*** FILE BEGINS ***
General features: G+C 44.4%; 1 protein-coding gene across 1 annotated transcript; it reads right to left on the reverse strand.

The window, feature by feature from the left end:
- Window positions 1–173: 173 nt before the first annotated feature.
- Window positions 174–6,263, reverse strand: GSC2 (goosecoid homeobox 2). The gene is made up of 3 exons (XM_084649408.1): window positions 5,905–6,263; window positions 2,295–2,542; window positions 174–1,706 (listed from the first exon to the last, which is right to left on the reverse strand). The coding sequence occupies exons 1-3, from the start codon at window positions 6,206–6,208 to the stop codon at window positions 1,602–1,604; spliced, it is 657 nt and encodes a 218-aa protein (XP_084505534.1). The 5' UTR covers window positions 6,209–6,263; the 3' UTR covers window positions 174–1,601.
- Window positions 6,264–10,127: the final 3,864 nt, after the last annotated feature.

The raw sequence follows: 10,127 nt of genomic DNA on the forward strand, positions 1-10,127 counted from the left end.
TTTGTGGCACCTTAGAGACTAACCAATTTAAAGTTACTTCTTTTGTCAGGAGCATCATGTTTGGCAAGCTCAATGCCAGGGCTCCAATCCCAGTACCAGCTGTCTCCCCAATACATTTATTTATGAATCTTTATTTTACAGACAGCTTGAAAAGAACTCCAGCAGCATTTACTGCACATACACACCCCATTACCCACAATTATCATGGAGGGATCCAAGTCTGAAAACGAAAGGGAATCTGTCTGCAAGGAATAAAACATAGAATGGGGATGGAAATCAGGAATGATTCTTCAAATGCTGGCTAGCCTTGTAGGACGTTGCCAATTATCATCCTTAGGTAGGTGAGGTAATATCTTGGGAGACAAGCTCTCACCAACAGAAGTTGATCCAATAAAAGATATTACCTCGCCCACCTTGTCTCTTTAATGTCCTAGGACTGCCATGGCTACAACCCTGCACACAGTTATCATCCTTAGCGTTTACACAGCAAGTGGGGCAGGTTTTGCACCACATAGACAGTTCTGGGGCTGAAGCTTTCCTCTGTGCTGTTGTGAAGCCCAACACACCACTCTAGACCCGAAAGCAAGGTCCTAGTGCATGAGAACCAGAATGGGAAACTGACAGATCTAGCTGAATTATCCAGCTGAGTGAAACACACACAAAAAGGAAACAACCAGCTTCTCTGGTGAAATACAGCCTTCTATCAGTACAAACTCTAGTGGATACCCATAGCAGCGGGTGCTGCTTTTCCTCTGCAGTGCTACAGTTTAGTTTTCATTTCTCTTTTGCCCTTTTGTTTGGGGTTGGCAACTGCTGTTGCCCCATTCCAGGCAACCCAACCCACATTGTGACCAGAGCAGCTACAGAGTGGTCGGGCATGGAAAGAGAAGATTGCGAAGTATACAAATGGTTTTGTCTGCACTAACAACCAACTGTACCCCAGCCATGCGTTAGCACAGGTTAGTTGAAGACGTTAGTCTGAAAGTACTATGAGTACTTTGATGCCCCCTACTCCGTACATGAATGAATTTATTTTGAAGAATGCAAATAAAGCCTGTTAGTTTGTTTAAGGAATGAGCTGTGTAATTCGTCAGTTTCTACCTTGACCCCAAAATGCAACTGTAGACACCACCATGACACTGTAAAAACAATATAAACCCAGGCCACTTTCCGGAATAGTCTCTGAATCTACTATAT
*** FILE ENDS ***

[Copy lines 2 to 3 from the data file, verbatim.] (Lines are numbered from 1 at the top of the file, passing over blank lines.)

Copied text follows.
The window, feature by feature from the left end:
- Window positions 1–173: 173 nt before the first annotated feature.